But anyway, I started binding, I bought a pair of men’s jeans. And of course everyone said, ‘Oh, those jeans look so good on you!’ and I was like, ‘Oh, gee, thanks, um, you don’t know I’m trans…’
I started wearing different stuff. I asked different friends to use different pronouns for me. I had a friend who would call me ‘he’ most of the time. I had most people default to ‘she’ and I wasn’t really out to anyone aside from close friends for probably about six months. No, that’s a lie – probably about nine or ten months.
Over the summer, I got into a relationship with a guy. It started out as a straight relationship. I came out to him and said that I presented as male sometimes. He asked if we could go out that way and I said okay. And that ended up becoming a really huge part of our relationship. We defined ourselves as a gay couple, he referred to me as ‘he’ and as his boyfriend. And it was during that relationship that I got to ‘try on’ a lot of things, including things about language. For example, for bodies, for introductions to new people – stuff like that. I bought more clothes. I bought a couple more binders that worked better and fit me better.
That was the summer after my sophomore year. Once I got back to school, I realized that trying to maintain an identity that was male in a relationship, but non-binary with other people, but also female with people I was stealth with (including most of my family), was really overwhelming. And so I came out to more and more people as non-binary at school and kind of retreated from the male-presenting identity. It was a confusing time – I guess it’s confusing to explain because it was confusing to go through.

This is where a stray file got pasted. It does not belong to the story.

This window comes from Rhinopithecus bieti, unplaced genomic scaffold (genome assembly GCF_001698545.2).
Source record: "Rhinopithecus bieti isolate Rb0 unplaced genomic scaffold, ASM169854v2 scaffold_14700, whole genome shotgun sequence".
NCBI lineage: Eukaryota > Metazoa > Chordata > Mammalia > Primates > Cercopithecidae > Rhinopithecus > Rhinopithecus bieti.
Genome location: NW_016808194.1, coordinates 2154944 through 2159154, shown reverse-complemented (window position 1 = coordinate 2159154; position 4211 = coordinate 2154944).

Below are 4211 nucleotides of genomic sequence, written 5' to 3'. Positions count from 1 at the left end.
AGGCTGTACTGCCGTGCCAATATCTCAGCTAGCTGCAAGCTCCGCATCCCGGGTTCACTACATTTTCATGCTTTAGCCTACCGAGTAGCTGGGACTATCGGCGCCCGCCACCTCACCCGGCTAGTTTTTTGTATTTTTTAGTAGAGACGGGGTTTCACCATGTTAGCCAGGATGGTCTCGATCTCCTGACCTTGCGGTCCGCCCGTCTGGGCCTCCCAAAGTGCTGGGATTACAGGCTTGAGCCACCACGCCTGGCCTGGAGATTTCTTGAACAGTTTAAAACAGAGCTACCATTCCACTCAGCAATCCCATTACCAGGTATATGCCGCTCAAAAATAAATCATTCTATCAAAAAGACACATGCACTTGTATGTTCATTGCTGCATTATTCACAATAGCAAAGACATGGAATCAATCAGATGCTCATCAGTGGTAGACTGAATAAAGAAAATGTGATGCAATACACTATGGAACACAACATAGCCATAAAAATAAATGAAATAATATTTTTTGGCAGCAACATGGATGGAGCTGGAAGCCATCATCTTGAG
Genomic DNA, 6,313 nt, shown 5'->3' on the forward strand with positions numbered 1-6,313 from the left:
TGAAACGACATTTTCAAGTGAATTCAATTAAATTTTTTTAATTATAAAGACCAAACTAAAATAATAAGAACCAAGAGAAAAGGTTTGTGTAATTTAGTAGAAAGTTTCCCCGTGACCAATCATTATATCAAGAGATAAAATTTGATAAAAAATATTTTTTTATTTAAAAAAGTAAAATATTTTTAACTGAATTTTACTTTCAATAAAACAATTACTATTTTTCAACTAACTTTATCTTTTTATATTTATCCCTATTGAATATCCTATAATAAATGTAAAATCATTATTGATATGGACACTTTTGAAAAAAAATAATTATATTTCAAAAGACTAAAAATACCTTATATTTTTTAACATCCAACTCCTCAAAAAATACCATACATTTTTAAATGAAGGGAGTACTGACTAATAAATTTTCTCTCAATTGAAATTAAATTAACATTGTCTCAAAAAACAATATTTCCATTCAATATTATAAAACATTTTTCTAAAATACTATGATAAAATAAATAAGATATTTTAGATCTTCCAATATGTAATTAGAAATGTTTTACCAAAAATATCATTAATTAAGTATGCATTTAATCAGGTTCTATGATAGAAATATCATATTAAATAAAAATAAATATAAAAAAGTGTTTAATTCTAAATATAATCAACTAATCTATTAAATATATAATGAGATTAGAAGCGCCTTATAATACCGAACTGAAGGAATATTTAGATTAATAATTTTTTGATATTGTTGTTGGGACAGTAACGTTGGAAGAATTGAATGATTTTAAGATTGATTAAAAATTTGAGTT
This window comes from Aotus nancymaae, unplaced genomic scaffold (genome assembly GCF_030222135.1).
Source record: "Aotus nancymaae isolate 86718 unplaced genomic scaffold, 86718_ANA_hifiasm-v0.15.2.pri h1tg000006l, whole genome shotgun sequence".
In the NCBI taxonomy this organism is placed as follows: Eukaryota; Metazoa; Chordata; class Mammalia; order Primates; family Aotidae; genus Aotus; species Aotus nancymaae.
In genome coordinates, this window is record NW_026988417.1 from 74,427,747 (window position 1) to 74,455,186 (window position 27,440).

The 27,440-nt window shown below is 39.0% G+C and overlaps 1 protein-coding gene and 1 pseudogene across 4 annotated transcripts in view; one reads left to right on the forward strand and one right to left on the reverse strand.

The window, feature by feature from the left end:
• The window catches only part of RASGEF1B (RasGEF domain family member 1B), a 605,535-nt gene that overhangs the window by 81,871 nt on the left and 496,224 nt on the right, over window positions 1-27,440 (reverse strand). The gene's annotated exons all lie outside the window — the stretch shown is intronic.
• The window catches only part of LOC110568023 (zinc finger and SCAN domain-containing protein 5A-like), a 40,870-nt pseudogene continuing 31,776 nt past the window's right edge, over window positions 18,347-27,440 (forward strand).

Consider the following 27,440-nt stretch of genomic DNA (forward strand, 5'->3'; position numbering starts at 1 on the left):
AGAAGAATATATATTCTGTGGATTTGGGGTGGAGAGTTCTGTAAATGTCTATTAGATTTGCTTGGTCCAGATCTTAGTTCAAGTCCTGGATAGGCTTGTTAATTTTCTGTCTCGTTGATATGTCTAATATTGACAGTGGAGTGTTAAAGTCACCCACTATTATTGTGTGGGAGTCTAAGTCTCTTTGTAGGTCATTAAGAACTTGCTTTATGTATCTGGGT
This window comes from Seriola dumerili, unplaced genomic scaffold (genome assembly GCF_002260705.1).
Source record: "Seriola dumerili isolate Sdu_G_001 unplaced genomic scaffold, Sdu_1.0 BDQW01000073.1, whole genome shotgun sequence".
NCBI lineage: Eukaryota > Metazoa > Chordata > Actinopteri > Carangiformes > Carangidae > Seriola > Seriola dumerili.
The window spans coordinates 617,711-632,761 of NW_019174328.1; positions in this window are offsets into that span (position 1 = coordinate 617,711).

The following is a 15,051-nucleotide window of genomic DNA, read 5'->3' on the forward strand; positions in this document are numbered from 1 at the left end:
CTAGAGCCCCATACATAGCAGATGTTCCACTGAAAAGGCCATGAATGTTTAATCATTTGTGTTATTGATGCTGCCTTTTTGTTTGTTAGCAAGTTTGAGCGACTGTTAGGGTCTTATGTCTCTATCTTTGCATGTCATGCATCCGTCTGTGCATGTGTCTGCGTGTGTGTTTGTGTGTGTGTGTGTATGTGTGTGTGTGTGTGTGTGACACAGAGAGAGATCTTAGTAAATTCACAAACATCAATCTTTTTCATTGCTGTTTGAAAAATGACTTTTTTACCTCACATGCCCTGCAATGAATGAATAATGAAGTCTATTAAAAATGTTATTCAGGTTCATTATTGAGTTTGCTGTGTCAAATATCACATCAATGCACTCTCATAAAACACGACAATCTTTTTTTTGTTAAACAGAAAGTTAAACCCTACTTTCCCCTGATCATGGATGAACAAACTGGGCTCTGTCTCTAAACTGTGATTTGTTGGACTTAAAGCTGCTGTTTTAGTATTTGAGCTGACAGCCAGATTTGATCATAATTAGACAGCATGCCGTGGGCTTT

I came out to a couple of professors that fall. They were super supportive, actually. One of them even invited me to speak on a panel. He was like, ‘Great! I’m genderqueer too, come to this thing with me; it’ll be awesome!’ And I thought, ‘Okay, cool, not the response that I expected from a Professor.’
That was really about it for a long time. I worked on plays and my production staff was really good about making sure that actors knew my preferred gender pronouns (PGPs) and stuff like that. But then, near the end of my junior year, I decided to start medically transitioning. I had been hanging out with a friend – we were taking photos and I had my shirt off. He pulled up this one photo of me that I actually really like, and he said, ‘What do you see when you look at yourself like this?’ and I said, without thinking, ‘A pre-op patient.’ And I realized, ‘Oh. Oh, that’s what I’ve been thinking all this time.’ It just clicked. So I made an appointment the next day to go and talk to my doctor about getting top surgery and going on hormones. I didn’t expect to be on hormones for more than three to six months. I just wanted to get a more androgynous appearance and let my voice drop a little bit.